Five training camp questions for the Hamilton Tiger-Cats

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The two-time defending East Division champion Hamilton Tiger-Cats face a handful of questions in training camp. The good news for Ticats fans is the team has done a good job of answering most of their major questions over the winter.

We know that Dane Evans is the starting quarterback after the former backup signed a lucrative two-year contract extension with the team in January. That decision led to Jeremiah Masoli leaving Hamilton and signing with the Ottawa Redblacks in free agency.

Despite rumours of a possible move back to the American college ranks to become the defensive coordinator at the University of Washington, Orlondo Steinauer is back as head coach and added the title of president of football operations to his résumé.

Decisions were made regarding veteran players, either by the team or the athletes themselves. The club parted ways with future Hall of Fame receiver Brandon Banks, who eventually signed with the Toronto Argonauts. He joined one of his former teammates, defensive lineman Ja’Gared Davis, who also traded in black and gold for double blue during free agency.

Hamilton also watched as receiver Jaelon Acklin and centre Darius Ciraco joined Masoli in Ottawa.

While those moves helped clarify some things, they also created some questions of their own — questions that will need to be answered over the next few weeks before the Ticats kick-off their 2022 season in Saskatchewan against the Roughriders on June 11.

Who are their seven Canadian starters?

This is the biggest question the team will need to answer because how the Tabbies deploy their required seven Canadian starters will help inform the rest of their roster questions.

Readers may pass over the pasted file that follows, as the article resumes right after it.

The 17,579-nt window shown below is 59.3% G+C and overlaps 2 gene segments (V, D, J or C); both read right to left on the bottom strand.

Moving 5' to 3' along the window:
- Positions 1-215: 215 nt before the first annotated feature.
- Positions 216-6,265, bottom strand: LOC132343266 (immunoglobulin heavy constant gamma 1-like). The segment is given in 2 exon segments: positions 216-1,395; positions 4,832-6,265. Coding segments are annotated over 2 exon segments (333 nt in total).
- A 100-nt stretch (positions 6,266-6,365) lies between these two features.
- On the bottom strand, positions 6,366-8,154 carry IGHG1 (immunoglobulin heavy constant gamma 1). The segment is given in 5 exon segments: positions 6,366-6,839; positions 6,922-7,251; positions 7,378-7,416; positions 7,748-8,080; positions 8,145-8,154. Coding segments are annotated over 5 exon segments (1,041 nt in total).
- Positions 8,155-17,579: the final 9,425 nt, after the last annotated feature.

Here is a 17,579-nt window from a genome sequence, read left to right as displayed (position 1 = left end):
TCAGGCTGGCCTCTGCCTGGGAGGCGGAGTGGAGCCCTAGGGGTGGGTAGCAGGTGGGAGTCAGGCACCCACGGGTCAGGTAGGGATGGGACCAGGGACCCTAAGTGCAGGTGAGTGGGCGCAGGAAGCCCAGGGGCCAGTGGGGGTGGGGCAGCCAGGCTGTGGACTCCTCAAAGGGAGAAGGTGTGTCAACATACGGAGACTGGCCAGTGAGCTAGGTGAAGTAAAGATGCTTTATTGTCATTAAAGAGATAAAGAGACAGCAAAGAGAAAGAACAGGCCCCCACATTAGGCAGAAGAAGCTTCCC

The Cats have, by my count, the ability to start 12 Canadians if they so choose.

On defence, they could start Ted Laurent and Mason Bennett along the defensive line as well as Stavros Katsantonis and Tunde Adeleke in the secondary.

Offensively, Hamilton could start an all-Canadian offensive line with Kyle Saxelid and Chris Van Zeyl at the two tackle spots, Brandon Revenberg and Coulter Woodmansey at the two guard spots, and Jesse Gibbon or Alex Fontana at centre.

They also have the option to start two Canadians in the receiving corps in newcomer Lemar Durant and the returning David Ungerer III, as well as one at running back, be it Sean Thomas-Erlington or 2020 third-round pick Maleek Irons, both of whom re-signed with the team in the winter.

Obviously, this will not happen. No team, regardless of how talented their National depth is, would start 12 Canadians. However, the very fact that they could gives you an idea of just how loaded the Ticats are from a Canadian perspective.

So what is the likely starting ratio? That is a little harder to figure out. We know Revenberg and Van Zeyl are locks, as is Adeleke. Outside of that, it is hard to tell. Saxelid is as close to a lock as possible for one of the starting offensive line positions because you don’t trade for a player like him without a plan to put him into your starting lineup. The same is true for Durant, who was once viewed as a star in B.C.

That leaves us with just two more starting spots up for grabs. With the addition of Micah Johnson, I think Ted Laurent becomes more of a rotational player instead of being Dylan Wynn’s primary battery mate on the interior of the defensive line.

I think Ungerer is better used for depth than as a starter, and I don’t think either Thomas-Erlington or Irons will beat out Don Jackson, who signed a two-year extension with the team in January, for the starting tailback spot if the former Stampeder is healthy.

That narrows it down to the Ticats either going five along the offensive line or Mason Bennett taking over for Ja’Gared Davis as the defensive end opposite veteran American Julian Howsare.

It will be interesting to see how the team lines up during training camp because the sooner we get the answer to how they will play their Canadians, the sooner we will be able to answer the rest of the roster questions.